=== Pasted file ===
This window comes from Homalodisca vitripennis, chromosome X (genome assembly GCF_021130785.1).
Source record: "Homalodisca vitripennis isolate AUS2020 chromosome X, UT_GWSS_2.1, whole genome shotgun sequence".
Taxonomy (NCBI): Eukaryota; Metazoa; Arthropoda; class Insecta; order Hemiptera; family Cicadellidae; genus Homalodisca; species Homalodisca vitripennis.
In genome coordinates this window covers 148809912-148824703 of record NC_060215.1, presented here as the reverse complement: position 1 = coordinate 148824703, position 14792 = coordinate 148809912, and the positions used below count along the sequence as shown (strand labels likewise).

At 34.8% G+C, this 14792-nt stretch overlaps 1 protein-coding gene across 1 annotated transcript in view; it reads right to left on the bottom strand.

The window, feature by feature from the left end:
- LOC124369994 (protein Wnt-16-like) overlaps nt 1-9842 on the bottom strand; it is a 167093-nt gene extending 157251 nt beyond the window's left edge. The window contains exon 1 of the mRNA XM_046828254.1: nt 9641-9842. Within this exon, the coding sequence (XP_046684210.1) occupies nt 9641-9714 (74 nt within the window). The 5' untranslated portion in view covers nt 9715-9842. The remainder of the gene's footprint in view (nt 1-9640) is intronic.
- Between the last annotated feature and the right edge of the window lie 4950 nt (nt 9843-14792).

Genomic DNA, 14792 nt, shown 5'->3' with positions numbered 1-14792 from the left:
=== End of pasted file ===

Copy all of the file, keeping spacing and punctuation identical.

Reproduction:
This window comes from Homalodisca vitripennis, chromosome X (genome assembly GCF_021130785.1).
Source record: "Homalodisca vitripennis isolate AUS2020 chromosome X, UT_GWSS_2.1, whole genome shotgun sequence".
Taxonomy (NCBI): Eukaryota; Metazoa; Arthropoda; class Insecta; order Hemiptera; family Cicadellidae; genus Homalodisca; species Homalodisca vitripennis.
In genome coordinates this window covers 148809912-148824703 of record NC_060215.1, presented here as the reverse complement: position 1 = coordinate 148824703, position 14792 = coordinate 148809912, and the positions used below count along the sequence as shown (strand labels likewise).

At 34.8% G+C, this 14792-nt stretch overlaps 1 protein-coding gene across 1 annotated transcript in view; it reads right to left on the bottom strand.

The window, feature by feature from the left end:
- LOC124369994 (protein Wnt-16-like) overlaps nt 1-9842 on the bottom strand; it is a 167093-nt gene extending 157251 nt beyond the window's left edge. The window contains exon 1 of the mRNA XM_046828254.1: nt 9641-9842. Within this exon, the coding sequence (XP_046684210.1) occupies nt 9641-9714 (74 nt within the window). The 5' untranslated portion in view covers nt 9715-9842. The remainder of the gene's footprint in view (nt 1-9640) is intronic.
- Between the last annotated feature and the right edge of the window lie 4950 nt (nt 9843-14792).

Genomic DNA, 14792 nt, shown 5'->3' with positions numbered 1-14792 from the left: